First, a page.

Glancing references to the government aside, this is fairly inoffensive stuff. But in fact the politics are tricky. At the centre of the album is the story of Emperor Tewodros II, a 19th-century warrior-king whose rule is often seen as marking the beginning of modern Ethiopian history. “He fought and died for this country,” says Teddy, gesturing at a painting of the monarch on the living room wall, and pointing out that they share the same name. But the problem for many of Teddy’s critics is that his is a fiercely disputed view of that history. To many modern Ethiopians, Tewodros represents feudalism and imperialism. To some, his rule was characterised by the conquest and subjugation of other ethnic groups. But to his supporters, he united the country and resisted European colonialism.

Teddy’s previous album, Tikur Sew, released in 2012, did something similar for an even more controversial figure, Emperor Menelik II, hero of the Battle of Adwa in 1896, which saw the defeat of the invading Italians, but also the man responsible for the conquest of much of modern-day Ethiopia. Teddy, like Tewodros, Menelik and Selassie, hails from the Amharic-speaking part of Ethiopia; his critics see him as peddling a sort of nostalgic Amhara nationalism. His living room also contains an original sword belonging to Menelik, the old imperial flag, and a photograph of Selassie. “The younger generation need to know what our fathers did for this country,” he says. “It is clear that Menelik fought for Ethiopia, for unity, and against colonialism.”

 

Although the album Ethiopia contains an eclectic mix of influences (the second track, Semberé, could be by Manu Chao), and lyrics in several of Ethiopia’s 88 languages, Teddy remains in many ways an Amhara musician. He recalls sitting as a young child on the knee of Hirut Bekele, a popular Amhara vocalist from the 60s and 70s, as she performed in small clubs in Addis Ababa. “She was like a queen,” he remembers. His early work was reggae-infused but in his recent albums he has returned to a more recognisably Ethiopian sound, though funkier and insistently catchy. Traditional vibrato vocals, the itchy triplets of traditional Amharan rhythms, highly polished synth-heavy production: all this is the language of modern Ethiopian pop.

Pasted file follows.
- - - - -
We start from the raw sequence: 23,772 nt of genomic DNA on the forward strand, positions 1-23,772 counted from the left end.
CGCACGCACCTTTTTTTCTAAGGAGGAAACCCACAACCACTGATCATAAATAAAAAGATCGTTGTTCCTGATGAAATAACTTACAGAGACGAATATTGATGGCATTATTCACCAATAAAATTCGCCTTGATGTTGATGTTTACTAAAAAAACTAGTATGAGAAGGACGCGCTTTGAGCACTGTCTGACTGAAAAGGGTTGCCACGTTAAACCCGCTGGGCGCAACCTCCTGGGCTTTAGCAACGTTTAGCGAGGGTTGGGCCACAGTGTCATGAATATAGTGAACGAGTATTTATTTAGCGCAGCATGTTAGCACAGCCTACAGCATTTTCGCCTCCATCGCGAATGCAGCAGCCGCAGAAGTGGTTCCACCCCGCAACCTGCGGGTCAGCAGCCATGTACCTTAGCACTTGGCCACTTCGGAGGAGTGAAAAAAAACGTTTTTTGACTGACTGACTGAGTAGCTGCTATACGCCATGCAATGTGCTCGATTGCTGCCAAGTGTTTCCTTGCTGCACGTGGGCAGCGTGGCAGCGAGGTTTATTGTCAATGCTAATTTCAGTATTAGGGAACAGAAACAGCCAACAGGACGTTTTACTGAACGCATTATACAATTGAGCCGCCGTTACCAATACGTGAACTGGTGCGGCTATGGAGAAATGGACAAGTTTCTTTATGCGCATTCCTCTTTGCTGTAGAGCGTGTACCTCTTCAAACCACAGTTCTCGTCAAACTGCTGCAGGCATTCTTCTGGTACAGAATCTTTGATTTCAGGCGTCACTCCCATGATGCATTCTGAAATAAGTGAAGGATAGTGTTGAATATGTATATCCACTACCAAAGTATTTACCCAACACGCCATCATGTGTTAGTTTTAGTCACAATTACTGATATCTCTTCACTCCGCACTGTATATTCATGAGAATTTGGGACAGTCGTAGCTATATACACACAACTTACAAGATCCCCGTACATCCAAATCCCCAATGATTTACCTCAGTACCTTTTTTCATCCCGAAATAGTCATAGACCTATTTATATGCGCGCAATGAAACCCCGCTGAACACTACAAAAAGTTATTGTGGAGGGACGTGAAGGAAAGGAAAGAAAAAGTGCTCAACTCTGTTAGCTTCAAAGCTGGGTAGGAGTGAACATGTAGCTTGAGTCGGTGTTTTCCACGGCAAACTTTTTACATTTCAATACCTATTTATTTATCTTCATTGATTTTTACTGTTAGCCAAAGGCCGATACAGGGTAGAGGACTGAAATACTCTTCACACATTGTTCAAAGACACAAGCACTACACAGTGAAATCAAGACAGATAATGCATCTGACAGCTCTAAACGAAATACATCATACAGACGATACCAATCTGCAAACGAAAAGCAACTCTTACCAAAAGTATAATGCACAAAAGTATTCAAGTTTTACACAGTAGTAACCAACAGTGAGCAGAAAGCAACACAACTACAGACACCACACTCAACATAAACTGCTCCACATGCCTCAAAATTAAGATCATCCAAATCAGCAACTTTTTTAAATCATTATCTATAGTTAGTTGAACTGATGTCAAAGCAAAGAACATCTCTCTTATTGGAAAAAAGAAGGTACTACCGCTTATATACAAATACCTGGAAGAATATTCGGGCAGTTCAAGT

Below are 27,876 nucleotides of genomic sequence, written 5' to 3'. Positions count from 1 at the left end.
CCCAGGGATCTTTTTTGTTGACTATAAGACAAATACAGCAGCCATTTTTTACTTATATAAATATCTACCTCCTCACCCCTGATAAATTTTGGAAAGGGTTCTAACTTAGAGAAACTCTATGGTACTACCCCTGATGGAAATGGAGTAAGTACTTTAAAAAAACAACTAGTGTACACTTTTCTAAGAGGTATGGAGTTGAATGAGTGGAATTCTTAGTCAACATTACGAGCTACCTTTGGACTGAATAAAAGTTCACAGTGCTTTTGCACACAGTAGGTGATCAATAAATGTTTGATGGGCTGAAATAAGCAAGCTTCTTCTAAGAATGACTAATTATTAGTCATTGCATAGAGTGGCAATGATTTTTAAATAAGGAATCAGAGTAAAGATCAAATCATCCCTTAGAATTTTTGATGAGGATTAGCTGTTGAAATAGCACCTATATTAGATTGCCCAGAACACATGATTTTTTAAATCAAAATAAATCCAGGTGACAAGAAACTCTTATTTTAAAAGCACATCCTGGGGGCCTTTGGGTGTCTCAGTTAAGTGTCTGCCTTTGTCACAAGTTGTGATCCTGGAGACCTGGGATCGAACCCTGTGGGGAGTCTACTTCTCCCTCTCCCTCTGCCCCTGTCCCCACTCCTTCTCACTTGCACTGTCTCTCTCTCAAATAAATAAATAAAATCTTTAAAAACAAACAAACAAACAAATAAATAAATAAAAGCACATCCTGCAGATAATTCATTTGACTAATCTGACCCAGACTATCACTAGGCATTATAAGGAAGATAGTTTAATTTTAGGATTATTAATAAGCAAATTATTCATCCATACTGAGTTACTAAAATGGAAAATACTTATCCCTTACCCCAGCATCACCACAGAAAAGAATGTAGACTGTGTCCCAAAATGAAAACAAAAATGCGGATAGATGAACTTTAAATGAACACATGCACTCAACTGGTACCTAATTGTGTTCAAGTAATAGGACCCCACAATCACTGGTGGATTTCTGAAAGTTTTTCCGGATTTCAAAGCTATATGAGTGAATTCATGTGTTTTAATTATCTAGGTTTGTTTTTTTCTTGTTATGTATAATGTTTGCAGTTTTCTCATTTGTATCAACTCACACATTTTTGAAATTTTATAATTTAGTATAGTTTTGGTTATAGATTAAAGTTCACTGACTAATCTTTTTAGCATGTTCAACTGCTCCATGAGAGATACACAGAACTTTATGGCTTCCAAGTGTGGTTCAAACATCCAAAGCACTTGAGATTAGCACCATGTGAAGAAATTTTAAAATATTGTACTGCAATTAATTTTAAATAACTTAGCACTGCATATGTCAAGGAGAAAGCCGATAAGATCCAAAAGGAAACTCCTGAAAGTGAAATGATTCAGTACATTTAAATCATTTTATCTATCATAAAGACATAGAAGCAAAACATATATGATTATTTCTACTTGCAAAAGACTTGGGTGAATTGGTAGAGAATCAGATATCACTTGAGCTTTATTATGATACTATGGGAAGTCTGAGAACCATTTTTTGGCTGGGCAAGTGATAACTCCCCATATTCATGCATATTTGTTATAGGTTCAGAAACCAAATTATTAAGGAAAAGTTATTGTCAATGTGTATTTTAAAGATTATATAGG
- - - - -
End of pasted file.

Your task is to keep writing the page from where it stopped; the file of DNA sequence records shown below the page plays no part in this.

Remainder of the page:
The latter has often been a source of frustration to Ethiopia’s musical old guard, who lament the lack of instrumentation among the younger generation, although Teddy points out that a live band plays on the album’s final track. He is a child of two musicians – his mother was a dancer who toured the world, his father a songwriter for a police orchestra in 50s Addis Ababa – but he came of age in the 80s under the military regime known as the Derg, when live music all but disappeared as a result of a strict overnight curfew that lasted for 16 years. Like most pop stars of his generation who began their career amid the heady post-Derg optimism of the late-90s club circuit, Teddy sings and plays keyboard.

It is perhaps for this reason that Teddy is almost unheard of beyond Ethiopia and its diaspora. Despite its distinctly Ethiopian vernacular, his music is still pop: cosmopolitan and perfect for dancing to. Musicians such as Mahmoud Ahmed or Mulatu Astatke (the father of Ethiopian jazz) appeal to western audiences drawn to a more exotic sound, complete with live bands. Teddy doesn’t offer that. But in any case, his focus is closer to home. “This is a dangerous time,” he says. “My priority now is Ethiopia.”